The frontal atrophy found by MRI in 31 cases of Machado-Joseph disease was examined and found to be more accelerated than in age matched control subjects. The cell architecture of the frontal cortex was well preserved, but pallor of the myelin was noted in the frontal white matter. The frontal atrophy might be produced by demyelination in the deep white matter. The patient was mentally inactive, but his orientation and memory were not impaired, although a mental test was impossible because of his severe ataxia, dystonia, and hypophonia. Patients with Machado-Joseph disease do not usually show impaired cognitive function, despite mild to moderate frontal or temporal atrophy. A previous pathological study of Machado-Joseph disease disclosed similar frontal atrophy,6 in which the cerebral cortex was not greatly affected, but the frontal white matter volume was decreased.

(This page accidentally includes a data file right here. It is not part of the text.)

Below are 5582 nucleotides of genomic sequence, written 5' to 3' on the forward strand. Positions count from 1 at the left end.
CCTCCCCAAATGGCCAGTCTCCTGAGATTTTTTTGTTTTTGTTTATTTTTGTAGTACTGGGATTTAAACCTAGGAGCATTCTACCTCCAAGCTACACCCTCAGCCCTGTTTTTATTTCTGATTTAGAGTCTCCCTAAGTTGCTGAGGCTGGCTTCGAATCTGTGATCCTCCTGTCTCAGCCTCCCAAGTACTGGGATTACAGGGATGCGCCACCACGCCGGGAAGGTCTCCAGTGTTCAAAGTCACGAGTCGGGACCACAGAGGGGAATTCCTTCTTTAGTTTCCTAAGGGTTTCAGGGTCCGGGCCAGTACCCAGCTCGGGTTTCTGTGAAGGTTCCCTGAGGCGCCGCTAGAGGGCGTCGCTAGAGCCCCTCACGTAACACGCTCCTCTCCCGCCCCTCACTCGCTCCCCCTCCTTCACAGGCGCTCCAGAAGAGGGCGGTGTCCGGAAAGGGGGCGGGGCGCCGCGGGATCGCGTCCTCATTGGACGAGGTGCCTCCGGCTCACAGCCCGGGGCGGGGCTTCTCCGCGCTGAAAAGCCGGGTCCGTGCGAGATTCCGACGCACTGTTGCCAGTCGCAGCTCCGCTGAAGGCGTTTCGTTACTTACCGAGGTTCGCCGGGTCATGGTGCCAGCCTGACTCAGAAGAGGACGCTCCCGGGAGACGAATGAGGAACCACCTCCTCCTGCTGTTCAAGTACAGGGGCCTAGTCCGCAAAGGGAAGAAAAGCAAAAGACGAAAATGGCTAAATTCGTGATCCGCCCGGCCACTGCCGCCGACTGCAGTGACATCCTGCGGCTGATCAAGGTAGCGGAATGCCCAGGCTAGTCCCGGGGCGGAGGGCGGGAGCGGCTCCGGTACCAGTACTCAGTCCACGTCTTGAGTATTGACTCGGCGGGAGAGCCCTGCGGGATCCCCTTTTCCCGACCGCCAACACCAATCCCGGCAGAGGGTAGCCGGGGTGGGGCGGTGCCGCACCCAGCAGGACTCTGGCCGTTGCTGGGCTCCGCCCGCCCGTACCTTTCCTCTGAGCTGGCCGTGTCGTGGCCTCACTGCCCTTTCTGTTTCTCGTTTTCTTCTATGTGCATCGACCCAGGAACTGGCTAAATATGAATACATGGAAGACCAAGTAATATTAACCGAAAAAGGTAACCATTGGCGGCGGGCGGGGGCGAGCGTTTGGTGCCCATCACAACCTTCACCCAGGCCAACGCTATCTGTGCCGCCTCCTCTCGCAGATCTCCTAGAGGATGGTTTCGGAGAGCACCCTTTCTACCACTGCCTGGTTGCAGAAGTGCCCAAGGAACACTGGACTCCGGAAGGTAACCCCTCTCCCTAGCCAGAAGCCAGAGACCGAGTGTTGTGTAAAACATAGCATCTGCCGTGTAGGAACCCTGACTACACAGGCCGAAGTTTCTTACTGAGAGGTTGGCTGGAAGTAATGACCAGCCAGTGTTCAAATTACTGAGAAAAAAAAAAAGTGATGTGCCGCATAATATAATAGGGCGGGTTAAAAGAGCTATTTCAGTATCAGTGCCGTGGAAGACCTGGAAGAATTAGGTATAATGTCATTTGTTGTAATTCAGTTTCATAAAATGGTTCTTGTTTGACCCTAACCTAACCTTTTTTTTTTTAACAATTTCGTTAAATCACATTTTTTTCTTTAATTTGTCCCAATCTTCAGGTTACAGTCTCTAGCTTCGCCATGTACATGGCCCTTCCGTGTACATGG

In conclusion, the frontal atrophy commonly seen in Machado-Joseph disease may be caused by demyelination in the deep white matter and the hyperintense signal of transverse pontine fibres, visible on long TR sequences of MRI, is presumably due to the characteristic atrophy of the pons in Machado-Joseph disease.